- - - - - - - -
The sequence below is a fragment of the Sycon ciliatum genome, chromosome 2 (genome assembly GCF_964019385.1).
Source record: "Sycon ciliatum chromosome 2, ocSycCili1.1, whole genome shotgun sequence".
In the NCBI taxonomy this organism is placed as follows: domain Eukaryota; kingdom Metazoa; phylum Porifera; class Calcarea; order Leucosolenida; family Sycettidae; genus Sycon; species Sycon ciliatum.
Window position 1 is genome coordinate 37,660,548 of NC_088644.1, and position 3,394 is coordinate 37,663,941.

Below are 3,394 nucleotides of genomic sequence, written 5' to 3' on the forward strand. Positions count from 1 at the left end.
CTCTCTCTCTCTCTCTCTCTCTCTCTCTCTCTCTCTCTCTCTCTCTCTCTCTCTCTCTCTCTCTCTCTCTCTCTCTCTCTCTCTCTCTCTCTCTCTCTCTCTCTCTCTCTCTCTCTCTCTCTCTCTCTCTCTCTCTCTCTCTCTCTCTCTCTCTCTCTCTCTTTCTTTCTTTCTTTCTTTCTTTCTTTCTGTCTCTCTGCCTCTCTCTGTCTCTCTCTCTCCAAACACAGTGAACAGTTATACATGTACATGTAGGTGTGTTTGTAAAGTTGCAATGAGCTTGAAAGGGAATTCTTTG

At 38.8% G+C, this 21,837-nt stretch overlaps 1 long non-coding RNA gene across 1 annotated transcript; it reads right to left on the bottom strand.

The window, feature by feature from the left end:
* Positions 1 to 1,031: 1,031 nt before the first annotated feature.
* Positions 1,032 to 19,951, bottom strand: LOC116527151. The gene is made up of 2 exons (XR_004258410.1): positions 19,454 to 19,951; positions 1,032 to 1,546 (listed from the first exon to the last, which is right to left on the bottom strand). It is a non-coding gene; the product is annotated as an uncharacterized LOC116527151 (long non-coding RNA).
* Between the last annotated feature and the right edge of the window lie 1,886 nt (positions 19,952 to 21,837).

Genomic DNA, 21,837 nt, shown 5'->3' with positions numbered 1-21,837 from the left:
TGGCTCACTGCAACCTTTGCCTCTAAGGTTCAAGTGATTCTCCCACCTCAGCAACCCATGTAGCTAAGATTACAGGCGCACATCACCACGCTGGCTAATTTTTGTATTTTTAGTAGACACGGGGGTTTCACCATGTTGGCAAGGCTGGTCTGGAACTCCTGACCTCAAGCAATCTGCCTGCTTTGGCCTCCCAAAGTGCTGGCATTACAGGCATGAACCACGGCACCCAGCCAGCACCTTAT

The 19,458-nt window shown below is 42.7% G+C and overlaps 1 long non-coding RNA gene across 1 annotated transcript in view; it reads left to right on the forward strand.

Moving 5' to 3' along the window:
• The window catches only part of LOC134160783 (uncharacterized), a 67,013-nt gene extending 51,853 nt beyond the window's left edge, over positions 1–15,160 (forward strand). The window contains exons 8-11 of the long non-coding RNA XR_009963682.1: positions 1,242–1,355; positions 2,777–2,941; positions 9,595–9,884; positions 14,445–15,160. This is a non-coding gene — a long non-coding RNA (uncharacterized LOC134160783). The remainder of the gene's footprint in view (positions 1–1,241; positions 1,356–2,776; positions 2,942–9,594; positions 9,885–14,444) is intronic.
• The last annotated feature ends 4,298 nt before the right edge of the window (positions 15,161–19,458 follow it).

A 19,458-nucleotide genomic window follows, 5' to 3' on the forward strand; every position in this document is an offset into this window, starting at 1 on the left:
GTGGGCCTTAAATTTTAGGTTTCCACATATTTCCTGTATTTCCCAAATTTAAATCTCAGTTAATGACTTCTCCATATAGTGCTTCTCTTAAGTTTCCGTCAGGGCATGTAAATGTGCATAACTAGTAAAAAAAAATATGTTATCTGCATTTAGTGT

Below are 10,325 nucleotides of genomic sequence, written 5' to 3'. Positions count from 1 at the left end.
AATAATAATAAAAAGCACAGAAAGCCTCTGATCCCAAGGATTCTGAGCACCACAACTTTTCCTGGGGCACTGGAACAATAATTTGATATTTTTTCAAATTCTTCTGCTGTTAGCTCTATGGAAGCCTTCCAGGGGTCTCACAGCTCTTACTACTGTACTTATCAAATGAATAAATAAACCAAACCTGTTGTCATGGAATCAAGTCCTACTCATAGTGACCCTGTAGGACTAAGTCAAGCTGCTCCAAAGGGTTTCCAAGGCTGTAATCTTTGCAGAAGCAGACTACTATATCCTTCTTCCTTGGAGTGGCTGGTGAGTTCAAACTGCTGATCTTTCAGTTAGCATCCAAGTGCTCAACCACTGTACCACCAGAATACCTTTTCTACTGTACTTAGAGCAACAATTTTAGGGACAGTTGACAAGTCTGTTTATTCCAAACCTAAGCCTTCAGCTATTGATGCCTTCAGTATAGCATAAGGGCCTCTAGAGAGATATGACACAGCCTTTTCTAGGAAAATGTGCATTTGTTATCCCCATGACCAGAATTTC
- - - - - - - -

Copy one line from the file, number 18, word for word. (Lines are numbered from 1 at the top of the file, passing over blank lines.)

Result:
A 19,458-nucleotide genomic window follows, 5' to 3' on the forward strand; every position in this document is an offset into this window, starting at 1 on the left: